Senior doctors will probe drug therapies for children who want to change gender which ‘pause’ puberty
- The Royal College of Paediatrics and Child Health is investigating blockers
- The drugs prevent the release of testosterone or oestrogen and halt puberty
- The therapy has been promoted by transgender lobby groups
Senior doctors are to investigate the controversial drug therapies given to children who want to change gender.
The Royal College of Paediatrics and Child Health has asked its ethics and law advisory committee to look into the increasing use of hormone blockers.
These are drugs which prevent the release of the male hormone testosterone or the female hormone oestrogen, thereby halting the changes of puberty.
The Royal College of Paediatrics and Child Health has asked its ethics and law advisory committee to look into the increasing use of hormone blockers
They have been promoted by transgender lobby groups as a means of offering ‘breathing space’ or a ‘pause button’ to youngsters who are considering changing their gender.
Groups such as Mermaids and Gires, which support transgender people and their families, have claimed that delaying a young transgender person’s access to hormone blockers may increase their risk of suicide.
But doctors are concerned about the long-term safety of the drugs and they have not been licensed in the UK to treat children who want to change gender.
Mike Linney, registrar and chairman of the Royal College of Paediatrics and Child Health’s Ethics and Law Advisory Committee, said the use of hormone blockers in this area of child health was a complex and important subject.
He added: ‘The committee has been asked to review the topic of gender dysphoria from an ethics standpoint, looking at knowledge, management and the ethical thinking behind current approaches. This includes discussing the issue of puberty blocking.’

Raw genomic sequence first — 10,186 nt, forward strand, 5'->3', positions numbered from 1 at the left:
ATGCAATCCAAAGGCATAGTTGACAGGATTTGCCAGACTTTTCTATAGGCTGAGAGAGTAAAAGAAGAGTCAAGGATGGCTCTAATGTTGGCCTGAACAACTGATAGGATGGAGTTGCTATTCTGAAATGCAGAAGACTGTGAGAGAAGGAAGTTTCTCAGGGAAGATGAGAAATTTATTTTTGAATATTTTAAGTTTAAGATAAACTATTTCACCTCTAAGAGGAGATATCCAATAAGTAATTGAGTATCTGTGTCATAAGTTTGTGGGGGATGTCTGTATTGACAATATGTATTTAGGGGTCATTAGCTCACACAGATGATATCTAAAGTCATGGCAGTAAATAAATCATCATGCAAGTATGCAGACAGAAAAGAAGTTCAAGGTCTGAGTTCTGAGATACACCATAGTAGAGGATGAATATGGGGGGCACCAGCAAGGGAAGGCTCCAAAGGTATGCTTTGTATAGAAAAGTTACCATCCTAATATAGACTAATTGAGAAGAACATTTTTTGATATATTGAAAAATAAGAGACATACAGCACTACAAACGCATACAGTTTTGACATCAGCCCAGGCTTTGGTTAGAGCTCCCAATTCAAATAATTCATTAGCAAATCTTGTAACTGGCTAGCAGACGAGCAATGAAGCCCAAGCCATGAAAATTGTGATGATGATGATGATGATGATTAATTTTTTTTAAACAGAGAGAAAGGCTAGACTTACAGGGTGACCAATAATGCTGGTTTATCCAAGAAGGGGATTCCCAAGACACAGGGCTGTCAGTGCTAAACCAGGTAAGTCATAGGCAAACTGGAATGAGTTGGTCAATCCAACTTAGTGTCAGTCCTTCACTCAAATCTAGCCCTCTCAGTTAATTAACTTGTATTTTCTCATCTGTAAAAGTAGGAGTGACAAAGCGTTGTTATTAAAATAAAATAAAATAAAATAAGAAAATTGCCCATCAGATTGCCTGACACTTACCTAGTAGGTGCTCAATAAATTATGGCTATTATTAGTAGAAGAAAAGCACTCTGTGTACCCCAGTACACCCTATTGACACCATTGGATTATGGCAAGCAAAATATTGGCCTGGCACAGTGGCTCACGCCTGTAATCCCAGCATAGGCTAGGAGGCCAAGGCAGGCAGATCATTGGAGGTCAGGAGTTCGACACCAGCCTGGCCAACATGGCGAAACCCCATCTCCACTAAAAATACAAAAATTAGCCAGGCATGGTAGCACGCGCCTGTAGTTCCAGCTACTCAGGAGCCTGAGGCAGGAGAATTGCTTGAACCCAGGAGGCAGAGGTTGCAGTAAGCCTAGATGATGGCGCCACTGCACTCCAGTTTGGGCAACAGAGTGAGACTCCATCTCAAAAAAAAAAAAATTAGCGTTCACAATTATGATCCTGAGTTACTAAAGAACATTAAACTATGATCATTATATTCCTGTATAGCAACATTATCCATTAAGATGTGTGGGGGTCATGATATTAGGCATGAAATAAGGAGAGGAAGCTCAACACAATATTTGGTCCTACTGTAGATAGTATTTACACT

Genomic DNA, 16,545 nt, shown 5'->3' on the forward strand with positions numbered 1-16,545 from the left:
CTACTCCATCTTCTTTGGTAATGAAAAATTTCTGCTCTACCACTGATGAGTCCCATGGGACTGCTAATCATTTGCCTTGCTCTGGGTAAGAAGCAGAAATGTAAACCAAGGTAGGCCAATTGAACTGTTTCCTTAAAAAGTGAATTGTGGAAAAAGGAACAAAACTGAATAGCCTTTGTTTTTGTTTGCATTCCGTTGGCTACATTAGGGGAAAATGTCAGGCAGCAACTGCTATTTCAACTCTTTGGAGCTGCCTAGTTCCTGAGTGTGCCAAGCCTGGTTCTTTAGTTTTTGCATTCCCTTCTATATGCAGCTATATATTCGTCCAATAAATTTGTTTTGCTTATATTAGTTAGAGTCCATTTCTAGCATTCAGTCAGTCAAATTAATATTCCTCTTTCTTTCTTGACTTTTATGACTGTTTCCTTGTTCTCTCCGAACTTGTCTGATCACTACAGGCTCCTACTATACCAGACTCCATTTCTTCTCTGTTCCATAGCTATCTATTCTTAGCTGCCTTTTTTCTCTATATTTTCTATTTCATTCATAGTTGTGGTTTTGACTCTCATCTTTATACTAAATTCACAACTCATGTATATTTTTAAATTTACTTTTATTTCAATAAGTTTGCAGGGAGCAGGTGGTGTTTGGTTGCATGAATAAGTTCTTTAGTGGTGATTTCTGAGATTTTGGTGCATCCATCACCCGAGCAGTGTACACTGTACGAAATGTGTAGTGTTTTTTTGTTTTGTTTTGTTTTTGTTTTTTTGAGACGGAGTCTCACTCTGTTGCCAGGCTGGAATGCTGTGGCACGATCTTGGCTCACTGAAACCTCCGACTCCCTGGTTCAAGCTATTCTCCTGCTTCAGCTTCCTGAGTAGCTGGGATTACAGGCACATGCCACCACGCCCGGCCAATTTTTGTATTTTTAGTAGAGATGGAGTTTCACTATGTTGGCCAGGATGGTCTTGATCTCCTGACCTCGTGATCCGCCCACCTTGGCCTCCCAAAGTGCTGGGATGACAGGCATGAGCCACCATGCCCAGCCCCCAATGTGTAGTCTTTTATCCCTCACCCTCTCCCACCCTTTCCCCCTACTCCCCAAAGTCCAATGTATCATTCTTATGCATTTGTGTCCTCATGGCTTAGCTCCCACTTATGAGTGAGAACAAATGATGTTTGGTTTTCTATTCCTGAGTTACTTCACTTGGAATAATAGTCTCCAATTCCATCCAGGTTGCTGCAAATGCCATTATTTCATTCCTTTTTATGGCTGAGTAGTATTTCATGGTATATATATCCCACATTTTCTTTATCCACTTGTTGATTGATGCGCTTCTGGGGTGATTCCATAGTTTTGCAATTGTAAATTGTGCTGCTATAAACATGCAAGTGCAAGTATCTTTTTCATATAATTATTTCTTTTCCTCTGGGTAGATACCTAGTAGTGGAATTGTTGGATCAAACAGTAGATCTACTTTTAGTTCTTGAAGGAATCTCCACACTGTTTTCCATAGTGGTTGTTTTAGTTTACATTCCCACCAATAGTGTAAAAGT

Groups such as Mermaids and Gires, which support transgender people and their families, have claimed that delaying a young transgender person’s access to hormone blockers may increase their risk of suicide
In recent months whistleblowers have raised concerns over the NHS’s only specialised transgender clinic, the Gender Identity Development (Gid) Service, which is run by the Tavistock and Portman NHS Foundation Trust in north London.
A spokesman for the trust said: ‘The Gid service is a thoughtful and safe service, caring for vulnerable young people and their families and our commitment is to them at all times.
‘The Care Quality Commission, our care standards regulator, and our national commissioners monitor our service very closely. Our service specifications are set nationally by an expert group.
‘All young people considering the puberty blocker or cross-sex hormones are repeatedly made aware of the known potential impacts of these medical interventions, as described above, as well as the areas of impact that remain to some extent unknown. This allows young people and parents to take time to weigh up and think about their options.’